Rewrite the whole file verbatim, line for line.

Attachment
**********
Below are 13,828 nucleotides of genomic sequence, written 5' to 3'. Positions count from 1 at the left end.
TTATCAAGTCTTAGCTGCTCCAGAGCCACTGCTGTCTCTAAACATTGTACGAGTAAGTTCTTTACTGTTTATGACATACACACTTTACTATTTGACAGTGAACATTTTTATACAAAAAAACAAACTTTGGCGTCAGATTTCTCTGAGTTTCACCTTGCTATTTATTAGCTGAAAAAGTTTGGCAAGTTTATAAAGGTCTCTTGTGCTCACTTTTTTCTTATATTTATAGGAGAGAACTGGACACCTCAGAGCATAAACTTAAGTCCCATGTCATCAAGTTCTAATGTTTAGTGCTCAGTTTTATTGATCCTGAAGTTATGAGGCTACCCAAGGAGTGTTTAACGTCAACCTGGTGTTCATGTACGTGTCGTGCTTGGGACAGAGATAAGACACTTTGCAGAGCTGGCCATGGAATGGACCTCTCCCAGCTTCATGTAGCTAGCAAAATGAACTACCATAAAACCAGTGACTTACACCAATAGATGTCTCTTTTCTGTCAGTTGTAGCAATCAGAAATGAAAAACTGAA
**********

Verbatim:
Below are 13,828 nucleotides of genomic sequence, written 5' to 3'. Positions count from 1 at the left end.
TTATCAAGTCTTAGCTGCTCCAGAGCCACTGCTGTCTCTAAACATTGTACGAGTAAGTTCTTTACTGTTTATGACATACACACTTTACTATTTGACAGTGAACATTTTTATACAAAAAAACAAACTTTGGCGTCAGATTTCTCTGAGTTTCACCTTGCTATTTATTAGCTGAAAAAGTTTGGCAAGTTTATAAAGGTCTCTTGTGCTCACTTTTTTCTTATATTTATAGGAGAGAACTGGACACCTCAGAGCATAAACTTAAGTCCCATGTCATCAAGTTCTAATGTTTAGTGCTCAGTTTTATTGATCCTGAAGTTATGAGGCTACCCAAGGAGTGTTTAACGTCAACCTGGTGTTCATGTACGTGTCGTGCTTGGGACAGAGATAAGACACTTTGCAGAGCTGGCCATGGAATGGACCTCTCCCAGCTTCATGTAGCTAGCAAAATGAACTACCATAAAACCAGTGACTTACACCAATAGATGTCTCTTTTCTGTCAGTTGTAGCAATCAGAAATGAAAAACTGAA